So, for their good health and happiness, it’s best to keep lovebirds in pairs, not singles. However, they must be true pairs (not mismatched) to get along. Mixing different species will result in a fight.
Lovebird affection level is similar to cockatiels. They develop a fierce loyalty to their human companion, though they can be bitey at times. Also, lovebirds are more hyperactive. They love exploring and are all over the place.
Ability to Speak
Cockatiels can talk. However, they are not good talkers as other parrots, such as Amazon parrots and African greys. Though their vocabulary is not extensive, cockatiels can imitate words and phrases, allowing them to converse with human companions. Age, gender, and upbringing are factors that affect a cockatiel’s ability to speak.
In contrast, what we see is although lovebirds are a type of parrot, they can’t be considered talking birds. Lovebirds only mimic simple words they hear more often, but can’t talk meaningfully like cockatiels or other parrots.
While both birds are intelligent and trainable, a cockatiel is easier to tame. Lovebirds are complicated to train, and you’ll need lots of patience. Also, I’d recommend taming a lovebird at an early age.
Both birds love exploring, so a spacious cage is essential. A cockatiel needs a minimum cage size of 2ft x 1.5ft x 2ft tall.
On the other hand, lovebirds need a minimum enclosure size of 18 x 18 x 18 inches. Remember, there’s no such thing as an enclosure that’s too big for a cockatiel or lovebird. So give your bird as much room as you can spare.
Cockatiels have powder-down dust, an allergy trigger. The fine white dust, which grows close to the cockatiel’s skin, usually causes a localized reaction in the air and leads to unwanted health problems if you find yourself allergic.
Lovebirds, too, do produce white dust. However, it’s minimal and not noticeable enough to trigger an allergy.
Cockatiels Vs Lovebirds: Similarities
Join me as I explore the surprising similarities between these two birds.
Cockatiels and lovebirds have similar dietary requirements. In the wild, both birds prefer foraging on fallen seeds. Also, their diet comprises fruits and vegetation, with an occasional treat in captivity.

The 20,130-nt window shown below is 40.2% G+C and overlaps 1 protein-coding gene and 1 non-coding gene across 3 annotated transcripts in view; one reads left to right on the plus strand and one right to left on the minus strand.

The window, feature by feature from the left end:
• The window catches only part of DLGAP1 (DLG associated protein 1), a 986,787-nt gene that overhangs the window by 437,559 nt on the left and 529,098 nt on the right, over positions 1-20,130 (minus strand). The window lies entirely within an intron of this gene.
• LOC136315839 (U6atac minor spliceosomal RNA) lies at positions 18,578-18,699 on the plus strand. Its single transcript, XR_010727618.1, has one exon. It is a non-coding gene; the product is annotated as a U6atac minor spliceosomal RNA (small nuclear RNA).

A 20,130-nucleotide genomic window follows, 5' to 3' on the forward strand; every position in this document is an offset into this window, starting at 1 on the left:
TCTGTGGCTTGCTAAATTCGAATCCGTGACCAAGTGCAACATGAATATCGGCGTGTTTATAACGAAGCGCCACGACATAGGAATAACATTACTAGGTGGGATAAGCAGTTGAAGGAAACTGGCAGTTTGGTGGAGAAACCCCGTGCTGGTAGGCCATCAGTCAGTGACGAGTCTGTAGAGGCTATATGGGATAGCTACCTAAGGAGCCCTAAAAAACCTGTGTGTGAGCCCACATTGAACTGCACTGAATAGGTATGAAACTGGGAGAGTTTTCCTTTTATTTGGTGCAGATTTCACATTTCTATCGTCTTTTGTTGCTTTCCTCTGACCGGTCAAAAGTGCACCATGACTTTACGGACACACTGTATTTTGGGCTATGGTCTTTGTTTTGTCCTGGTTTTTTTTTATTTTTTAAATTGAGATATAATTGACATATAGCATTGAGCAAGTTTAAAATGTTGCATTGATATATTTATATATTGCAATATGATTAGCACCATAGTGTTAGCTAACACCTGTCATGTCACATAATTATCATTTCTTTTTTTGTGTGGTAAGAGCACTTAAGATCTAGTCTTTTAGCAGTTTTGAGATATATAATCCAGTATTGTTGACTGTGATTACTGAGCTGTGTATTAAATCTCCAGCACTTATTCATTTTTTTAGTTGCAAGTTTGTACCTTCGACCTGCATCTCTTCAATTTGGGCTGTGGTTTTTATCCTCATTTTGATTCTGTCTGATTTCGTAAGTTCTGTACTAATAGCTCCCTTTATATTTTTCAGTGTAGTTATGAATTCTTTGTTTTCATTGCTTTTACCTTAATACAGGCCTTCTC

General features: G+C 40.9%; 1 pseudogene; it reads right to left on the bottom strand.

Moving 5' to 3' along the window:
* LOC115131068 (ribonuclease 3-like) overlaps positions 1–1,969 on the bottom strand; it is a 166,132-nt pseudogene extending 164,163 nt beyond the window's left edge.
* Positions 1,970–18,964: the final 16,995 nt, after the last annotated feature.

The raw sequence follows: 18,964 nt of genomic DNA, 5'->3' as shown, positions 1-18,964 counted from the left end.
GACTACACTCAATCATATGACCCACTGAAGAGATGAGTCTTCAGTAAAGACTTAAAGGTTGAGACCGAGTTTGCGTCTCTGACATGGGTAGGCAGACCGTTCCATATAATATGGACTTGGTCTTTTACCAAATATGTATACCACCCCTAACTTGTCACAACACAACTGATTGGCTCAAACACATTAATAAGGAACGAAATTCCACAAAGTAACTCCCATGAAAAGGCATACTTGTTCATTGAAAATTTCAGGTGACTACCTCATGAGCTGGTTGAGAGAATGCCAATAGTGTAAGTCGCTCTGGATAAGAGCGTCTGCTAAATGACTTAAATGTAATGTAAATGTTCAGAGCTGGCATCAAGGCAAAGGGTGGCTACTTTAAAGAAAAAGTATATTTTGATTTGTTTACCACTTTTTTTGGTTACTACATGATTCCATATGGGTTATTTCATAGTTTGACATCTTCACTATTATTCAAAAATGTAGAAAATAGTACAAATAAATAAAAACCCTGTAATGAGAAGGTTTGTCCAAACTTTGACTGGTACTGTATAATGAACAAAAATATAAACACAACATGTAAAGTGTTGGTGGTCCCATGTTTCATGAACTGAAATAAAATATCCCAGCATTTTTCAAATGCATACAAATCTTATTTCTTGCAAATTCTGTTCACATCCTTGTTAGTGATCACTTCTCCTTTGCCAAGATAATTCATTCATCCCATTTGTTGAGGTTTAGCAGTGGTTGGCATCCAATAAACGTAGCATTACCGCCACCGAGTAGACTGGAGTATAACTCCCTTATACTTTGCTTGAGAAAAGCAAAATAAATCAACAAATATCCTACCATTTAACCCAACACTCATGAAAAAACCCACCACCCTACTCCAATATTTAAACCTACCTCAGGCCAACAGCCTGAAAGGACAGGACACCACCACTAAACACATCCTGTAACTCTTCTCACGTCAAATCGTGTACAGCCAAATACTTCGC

Cockatiels typically have a longer lifespan. Nevertheless, both birds will live for around 20 years with good care.
Toys are a housing requirement for both cockatiels and lovebirds. These active birds need perches, ladders, mirrors, bird baths, and other toys to keep them entertained.
Which is the better pet, a cockatiel or a lovebird?
It is difficult to choose between a lovebird or a cockatiel because they are both good in different ways. It depends on personal preferences and what you are looking for in a pet.
If you want something friendly, clam, and more affectionate, then it’s definitely the cockatiel for you! It makes a good pet bird for beginners.
A lovebird might be the better choice if you have allergic reactions and want an energetic little bird that won’t constantly demand your attention. It’s the better choice if you have kept parrots before. However, you should be ready to put up with its ear-piercing shrieks.
Let’s take a look at some of the FAQs about both species.
Are lovebirds louder than cockatiels?
Lovebirds are louder and generate constant high-pitched shrieks. Lovebirds have an average decibel level of 83, louder than 75 decibels for cockatiels.
Can lovebirds and cockatiels live together?
Despite their diminutive stature, lovebirds are typically aggressive and will likely overtake a cockatiel. So, it is best for these two types of birds not to share the same cage unless they have been properly socialized from an early age.
Can cockatiels and lovebirds mate?
No. Lovebirds and cockatiels are different birds. So they can’t mate and have babies.
That’s it for cockatiel Vs lovebird. Each species has its own personality, but they’re also similar in other ways. Looking at all these differences and similarities, you can narrow down your choices and see which bird is the better pet for you.
In my opinion, a cockatiel makes a better beginner bird. A lovebird, on the other hand, is excellent for anyone who has kept parrots before and is willing to put up with moody tantrums.